Nationals third baseman Anthony Rendon is due a $6.5 million salary bump in 2019 after settling with the club prior to Friday’s arbitration deadline. Per Bob Nightengale of USA Today, the two avoided arbitration on a one-year, $18.8 million deal.
This marked the final year of arbitration eligibility for Rendon. The 28-year-old infielder rounded out his sixth season with the team in 2018, batting .308/.374/.535 with 24 home runs, a career-high 44 doubles, a .909 OPS, and 6.3 fWAR through 597 plate appearances. While he’s currently positioned to enter free agency in advance of the 2020 season, there have been plenty of rumors suggesting that a sizable extension is in the works — perhaps something in the neighborhood of seven years and $163+ million. At the very least, it appears to be an agreement both sides are open to discussing in the nine or so months leading up to the 2019 offseason, though nothing is expected to be even close to finalized until Bryce Harper‘s future is decided.
The Nationals also settled with shortstop Trea Turner ($3.725M), right-hander Joe Ross ($1M), and left-handed reliever Sammy Solis ($850K). They’re likely to go to arbitration with outfielder Michael A. Taylor and right-handed reliever Kyle Barraclough, neither of whom settled with the club this week.
Major League Baseball wants to give the United Kingdom a taste of America’s pastime when the Yankees and Red Sox visit next month. Based on the playing surface they’re going to use, however, they may as well have sent the Blue Jays and the Rays:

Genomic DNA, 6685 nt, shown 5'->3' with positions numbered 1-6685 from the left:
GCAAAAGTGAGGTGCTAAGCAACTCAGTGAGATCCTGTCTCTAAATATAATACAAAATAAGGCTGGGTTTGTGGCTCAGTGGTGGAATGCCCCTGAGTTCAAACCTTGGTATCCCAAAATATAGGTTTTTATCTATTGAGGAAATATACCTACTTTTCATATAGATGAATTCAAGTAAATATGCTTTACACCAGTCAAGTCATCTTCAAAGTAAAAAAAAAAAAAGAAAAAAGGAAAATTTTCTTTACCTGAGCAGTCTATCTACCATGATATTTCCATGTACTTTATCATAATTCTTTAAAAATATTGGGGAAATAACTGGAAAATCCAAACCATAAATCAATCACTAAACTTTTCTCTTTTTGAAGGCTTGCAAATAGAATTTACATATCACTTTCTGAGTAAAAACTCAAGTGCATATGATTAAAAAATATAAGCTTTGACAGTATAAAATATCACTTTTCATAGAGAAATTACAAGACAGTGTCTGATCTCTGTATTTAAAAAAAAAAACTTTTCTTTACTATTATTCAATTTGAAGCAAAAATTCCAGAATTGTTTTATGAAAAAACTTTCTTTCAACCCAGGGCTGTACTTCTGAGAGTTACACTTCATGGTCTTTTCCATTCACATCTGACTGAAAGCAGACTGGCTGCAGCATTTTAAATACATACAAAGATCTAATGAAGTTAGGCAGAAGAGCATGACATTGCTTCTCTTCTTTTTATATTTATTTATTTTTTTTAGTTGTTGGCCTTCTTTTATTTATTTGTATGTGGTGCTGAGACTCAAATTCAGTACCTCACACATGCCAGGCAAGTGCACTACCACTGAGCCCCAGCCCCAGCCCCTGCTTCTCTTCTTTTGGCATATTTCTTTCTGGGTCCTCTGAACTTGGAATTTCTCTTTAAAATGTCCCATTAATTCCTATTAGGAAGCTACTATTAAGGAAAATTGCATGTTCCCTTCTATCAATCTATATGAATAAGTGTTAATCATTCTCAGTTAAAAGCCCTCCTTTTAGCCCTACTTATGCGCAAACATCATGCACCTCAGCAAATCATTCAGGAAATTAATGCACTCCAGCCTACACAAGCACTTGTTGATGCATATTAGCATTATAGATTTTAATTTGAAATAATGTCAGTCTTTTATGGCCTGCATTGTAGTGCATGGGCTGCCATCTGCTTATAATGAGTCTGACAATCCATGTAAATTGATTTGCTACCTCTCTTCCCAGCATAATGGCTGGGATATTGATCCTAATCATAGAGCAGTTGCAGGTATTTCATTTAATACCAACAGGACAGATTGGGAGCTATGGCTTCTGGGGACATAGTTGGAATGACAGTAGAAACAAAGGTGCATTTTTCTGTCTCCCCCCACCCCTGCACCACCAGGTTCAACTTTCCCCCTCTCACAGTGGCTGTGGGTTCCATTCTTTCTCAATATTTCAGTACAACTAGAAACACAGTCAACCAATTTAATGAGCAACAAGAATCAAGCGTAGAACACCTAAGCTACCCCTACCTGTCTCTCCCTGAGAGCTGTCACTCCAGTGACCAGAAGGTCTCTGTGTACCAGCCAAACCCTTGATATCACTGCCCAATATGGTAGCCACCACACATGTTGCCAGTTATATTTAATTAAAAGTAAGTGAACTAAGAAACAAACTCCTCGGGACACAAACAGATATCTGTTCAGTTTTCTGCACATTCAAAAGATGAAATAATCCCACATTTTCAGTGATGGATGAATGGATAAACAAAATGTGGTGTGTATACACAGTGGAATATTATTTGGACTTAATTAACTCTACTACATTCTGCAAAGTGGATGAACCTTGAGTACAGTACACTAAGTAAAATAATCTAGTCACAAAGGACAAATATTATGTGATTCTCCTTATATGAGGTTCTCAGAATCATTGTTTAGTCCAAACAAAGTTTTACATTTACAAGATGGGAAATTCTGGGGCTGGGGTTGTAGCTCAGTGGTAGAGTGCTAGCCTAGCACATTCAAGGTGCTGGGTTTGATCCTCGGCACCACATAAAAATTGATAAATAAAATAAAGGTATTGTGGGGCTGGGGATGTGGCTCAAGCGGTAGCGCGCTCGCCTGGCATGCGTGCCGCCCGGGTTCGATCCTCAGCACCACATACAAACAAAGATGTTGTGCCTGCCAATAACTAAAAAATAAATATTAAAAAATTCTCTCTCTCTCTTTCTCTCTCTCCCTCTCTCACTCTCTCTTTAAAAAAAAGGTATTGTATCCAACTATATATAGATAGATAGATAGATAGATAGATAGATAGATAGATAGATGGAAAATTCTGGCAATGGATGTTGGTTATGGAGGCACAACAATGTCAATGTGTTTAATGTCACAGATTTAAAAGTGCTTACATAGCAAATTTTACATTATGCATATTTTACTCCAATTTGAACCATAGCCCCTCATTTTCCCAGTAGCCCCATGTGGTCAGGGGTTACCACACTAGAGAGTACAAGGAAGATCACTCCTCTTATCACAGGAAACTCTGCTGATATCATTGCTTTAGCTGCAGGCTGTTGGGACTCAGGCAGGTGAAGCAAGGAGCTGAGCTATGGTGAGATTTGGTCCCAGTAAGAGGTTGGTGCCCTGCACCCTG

Major League Baseball has access to Olympic Stadium for 21 days before the games on June 29 and 30, the sport’s first regular-season contests in Europe, and just five days after to clear out. The league concluded that there was not enough time to install real grass.
Starting June 6, gravel will be placed over the covering protecting West Ham’s grass soccer pitch and the running track that is a legacy from the 2012 Olympics. The artificial turf baseball field, similar to modern surfaces used by a few big league clubs, will be installed atop that.
At least they will not use the old-style sliding pits/turf infield that you used to always see. That’ll all be dirt. There are comments in the article about how it’s a cost savings too since they’re going back next year and won’t have to bulldoze and re-grow grass. Aaron Boone and Xander Bogaerts were asked and they don’t seem to care since it’s similar to the surface they play on in Toronto or down in Florida against the Rays.
Still, this whole deal is not aimed at doing whatever is minimally necessary to pull off a ballgame. It’s supposed to be a showcase on a global stage in a world capital. I have no idea how anyone thinks that doing that on a surface everyone has decided is obsolete for baseball playing purposes unless the ballpark is either outdated or in an arid environment is a good idea.
It’s certainly not baseball putting its best foot forward. Major League Baseball could’ve avoided this by choosing a different venue or even building a temporary one like MLB has done on a few occasions in the past. That, I suppose, would limit the revenue-generation capacity of these games, however, that’s off the table in the Rob Manfred Era.
Yankees and Red Sox on turf. What a decision.